In addition, Section 44 of the 2014 Interim Constitution which provides legal foundation for the Head of NCPO’s Order no. 3/2558 regarding the maintenance of public order and national security and the provision which exempt either the Head of the NCPO or the officials carried out duties by the order of the Head of the NCPO from any liability, is in fact a breach of international human rights obligations including those enshrined in the International Covenant on Civil and Political Rights (ICCPR) to which Thailand is a state party. It also quashes one of the most fundamental principles of the rule of law relating particularly to legal liability. The exercise of power and the performance of duties of the officials at the Head of the NCPO’s Order no. 3/2558 has to rest under a legal framework and should be subjected to accountability by various other mechanisms including the judiciary, a very important organ to ensure checks and balances and the upholding of civil rights and liberties.
2. Even though the ruling of the country by NCPO has been made possible by its seizure of power, but NCPO has promulgated the 2014 Interim Constitution and its Section 4 provides for the protection of the rights and liberties of Thailand people as stipulated in international human rights treaties to which Thailand is a state party. Therefore, the right to freedom of expression as enshrined in Article 19 of the ICCPR which enables a person to criticize in good faith political issues and the performance of the government should also be upheld according to the Constitution and the ICCPR.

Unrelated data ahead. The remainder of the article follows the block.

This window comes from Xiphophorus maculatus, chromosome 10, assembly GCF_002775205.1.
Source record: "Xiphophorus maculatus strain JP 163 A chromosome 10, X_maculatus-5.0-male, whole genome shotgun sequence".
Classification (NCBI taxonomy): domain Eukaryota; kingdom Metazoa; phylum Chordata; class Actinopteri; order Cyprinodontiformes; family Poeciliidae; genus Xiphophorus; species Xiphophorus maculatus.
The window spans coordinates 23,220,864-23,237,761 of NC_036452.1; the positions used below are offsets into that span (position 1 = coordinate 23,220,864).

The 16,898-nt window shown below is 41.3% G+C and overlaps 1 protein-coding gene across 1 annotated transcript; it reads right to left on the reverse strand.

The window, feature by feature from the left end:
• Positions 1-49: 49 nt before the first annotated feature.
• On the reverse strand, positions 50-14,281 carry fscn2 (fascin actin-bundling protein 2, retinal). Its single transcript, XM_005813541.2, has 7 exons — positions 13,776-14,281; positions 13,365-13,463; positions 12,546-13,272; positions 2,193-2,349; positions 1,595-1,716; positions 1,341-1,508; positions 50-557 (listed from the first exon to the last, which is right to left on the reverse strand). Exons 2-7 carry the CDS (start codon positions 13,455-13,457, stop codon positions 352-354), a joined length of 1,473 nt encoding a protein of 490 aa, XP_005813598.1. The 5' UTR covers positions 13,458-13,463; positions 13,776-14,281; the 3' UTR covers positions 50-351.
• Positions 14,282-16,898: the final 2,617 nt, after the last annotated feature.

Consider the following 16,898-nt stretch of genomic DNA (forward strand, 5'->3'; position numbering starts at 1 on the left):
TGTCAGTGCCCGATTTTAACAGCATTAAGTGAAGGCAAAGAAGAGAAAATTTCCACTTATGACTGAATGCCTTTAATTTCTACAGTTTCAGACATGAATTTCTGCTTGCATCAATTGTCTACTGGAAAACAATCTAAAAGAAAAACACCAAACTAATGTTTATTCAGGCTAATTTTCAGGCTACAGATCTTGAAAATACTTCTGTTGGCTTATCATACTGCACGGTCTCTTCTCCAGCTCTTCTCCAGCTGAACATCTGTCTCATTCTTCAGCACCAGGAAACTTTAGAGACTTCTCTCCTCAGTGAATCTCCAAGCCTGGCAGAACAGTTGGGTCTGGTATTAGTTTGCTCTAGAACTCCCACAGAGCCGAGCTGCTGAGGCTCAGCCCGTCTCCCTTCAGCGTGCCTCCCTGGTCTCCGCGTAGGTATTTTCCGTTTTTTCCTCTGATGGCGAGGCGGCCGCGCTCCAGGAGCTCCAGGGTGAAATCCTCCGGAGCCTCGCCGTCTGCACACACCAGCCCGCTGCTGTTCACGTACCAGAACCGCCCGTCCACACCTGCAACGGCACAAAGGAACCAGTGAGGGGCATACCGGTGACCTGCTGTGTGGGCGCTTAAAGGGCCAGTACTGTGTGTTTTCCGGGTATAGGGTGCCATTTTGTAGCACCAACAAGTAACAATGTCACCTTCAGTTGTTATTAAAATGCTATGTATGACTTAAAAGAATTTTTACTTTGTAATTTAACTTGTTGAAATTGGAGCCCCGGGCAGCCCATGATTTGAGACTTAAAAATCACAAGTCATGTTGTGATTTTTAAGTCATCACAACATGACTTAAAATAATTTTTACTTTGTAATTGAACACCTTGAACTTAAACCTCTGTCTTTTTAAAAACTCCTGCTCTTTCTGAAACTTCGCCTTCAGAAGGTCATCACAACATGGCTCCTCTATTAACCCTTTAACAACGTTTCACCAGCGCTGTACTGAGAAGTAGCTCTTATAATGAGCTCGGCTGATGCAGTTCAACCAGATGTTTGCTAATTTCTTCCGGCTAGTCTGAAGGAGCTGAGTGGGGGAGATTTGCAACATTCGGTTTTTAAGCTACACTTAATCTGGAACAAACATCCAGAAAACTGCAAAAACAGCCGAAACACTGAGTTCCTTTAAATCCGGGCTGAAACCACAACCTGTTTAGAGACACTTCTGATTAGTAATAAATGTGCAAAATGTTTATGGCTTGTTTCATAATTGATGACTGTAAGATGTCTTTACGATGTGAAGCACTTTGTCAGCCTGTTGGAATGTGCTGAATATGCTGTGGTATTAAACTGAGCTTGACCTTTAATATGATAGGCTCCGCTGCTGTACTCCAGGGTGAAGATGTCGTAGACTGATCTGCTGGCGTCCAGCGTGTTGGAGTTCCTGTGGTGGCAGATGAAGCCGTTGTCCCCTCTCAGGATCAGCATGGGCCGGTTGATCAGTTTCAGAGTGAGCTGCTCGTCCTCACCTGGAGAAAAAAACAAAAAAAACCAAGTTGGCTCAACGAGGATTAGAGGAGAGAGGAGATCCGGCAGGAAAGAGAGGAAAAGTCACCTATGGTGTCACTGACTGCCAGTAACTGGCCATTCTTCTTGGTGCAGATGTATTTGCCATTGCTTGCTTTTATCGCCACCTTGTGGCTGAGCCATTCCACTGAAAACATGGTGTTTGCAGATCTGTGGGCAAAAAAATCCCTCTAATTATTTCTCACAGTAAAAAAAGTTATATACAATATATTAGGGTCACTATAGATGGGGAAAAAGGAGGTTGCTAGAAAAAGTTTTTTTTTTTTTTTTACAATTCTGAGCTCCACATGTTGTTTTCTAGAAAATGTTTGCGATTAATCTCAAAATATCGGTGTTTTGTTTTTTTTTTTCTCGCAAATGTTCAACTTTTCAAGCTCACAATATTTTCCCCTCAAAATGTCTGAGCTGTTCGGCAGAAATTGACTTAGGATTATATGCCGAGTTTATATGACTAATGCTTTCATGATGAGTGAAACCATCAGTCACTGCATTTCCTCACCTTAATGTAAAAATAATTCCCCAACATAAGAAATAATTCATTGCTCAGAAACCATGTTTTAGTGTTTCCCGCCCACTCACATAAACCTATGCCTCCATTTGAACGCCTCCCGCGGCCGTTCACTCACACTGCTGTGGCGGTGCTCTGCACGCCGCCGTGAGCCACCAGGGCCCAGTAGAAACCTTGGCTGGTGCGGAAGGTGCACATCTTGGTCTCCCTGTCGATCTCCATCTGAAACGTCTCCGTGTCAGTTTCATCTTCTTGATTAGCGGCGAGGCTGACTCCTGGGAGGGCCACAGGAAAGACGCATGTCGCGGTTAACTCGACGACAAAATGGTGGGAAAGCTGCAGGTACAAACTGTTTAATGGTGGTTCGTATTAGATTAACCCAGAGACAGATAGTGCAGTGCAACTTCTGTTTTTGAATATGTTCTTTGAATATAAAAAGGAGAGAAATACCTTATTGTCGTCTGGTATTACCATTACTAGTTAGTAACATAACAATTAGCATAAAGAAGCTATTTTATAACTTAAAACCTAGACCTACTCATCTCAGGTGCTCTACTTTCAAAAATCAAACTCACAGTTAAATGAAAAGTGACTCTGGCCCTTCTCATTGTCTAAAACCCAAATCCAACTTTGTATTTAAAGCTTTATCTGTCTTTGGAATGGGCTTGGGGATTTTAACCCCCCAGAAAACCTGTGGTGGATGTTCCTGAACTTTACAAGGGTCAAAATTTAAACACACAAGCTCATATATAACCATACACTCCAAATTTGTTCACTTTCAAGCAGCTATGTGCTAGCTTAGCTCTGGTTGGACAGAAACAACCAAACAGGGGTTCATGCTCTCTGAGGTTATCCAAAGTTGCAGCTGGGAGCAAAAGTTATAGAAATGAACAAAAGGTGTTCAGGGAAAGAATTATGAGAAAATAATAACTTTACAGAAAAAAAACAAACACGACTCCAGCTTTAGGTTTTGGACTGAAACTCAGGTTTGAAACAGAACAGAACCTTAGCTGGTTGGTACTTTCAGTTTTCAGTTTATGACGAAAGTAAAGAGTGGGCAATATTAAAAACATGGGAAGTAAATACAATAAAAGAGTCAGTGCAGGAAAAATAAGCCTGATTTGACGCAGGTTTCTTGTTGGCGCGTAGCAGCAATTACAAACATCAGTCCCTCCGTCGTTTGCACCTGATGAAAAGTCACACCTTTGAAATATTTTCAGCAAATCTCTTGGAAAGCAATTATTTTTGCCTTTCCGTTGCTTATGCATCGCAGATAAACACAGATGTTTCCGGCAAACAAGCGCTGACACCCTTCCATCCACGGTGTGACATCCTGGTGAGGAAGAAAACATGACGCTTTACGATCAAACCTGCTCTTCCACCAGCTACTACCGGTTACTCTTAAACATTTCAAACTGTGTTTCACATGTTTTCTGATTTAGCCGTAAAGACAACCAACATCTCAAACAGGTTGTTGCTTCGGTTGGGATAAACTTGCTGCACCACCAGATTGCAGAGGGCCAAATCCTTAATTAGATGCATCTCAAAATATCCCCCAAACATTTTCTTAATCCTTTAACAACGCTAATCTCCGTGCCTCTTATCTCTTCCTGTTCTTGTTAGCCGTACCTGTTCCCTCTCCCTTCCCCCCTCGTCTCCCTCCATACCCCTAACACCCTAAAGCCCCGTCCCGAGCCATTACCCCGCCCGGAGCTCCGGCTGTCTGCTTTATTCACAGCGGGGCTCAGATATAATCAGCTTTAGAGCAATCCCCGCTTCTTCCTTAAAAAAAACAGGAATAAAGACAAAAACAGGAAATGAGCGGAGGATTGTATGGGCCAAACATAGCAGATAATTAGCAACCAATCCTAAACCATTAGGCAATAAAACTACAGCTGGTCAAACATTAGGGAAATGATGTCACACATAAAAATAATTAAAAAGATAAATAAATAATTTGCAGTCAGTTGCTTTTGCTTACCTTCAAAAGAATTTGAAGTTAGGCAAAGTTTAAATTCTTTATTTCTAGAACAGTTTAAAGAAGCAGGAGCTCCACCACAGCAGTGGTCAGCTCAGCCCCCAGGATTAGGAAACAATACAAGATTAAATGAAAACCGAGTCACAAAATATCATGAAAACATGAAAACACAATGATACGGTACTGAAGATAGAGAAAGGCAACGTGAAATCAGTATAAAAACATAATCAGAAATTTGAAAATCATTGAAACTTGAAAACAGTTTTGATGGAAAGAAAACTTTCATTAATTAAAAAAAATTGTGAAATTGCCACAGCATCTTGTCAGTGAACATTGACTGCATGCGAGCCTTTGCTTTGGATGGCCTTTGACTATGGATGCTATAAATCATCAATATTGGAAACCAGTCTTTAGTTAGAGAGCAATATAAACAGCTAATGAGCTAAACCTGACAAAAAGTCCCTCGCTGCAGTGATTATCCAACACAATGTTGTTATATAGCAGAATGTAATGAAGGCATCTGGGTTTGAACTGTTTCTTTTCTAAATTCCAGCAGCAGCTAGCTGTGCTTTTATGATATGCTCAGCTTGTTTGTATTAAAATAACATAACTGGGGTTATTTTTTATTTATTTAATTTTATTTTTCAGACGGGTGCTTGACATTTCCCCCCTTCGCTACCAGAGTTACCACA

TLHR has found the exercise of power by the officials invoking the power as per the Head of the NCPO’s Order to summon a person, claimed to have a talk or to adjust their attitude, and to hold a person in custody for questioning up to seven days simply because of their dissenting political views an act to deprive a person of their rights and liberties disproportionately and unnecessarily. In many instances, the military officials have approached the person without identifying themselves, without telling their names, positions, or affiliated agencies, without disclosing detail of the detention facilities, disallowing visit by their relatives or confidante, and denying them their access to legal counsel, even though the person has not been charged as an alleged offender. That their fate has been made unknown makes them susceptible to gross human rights violations including torture and enforced disappearance. Therefore, such deprivation of liberty cannot be justified as lawful and is in breach of Article 9 of the ICCPR.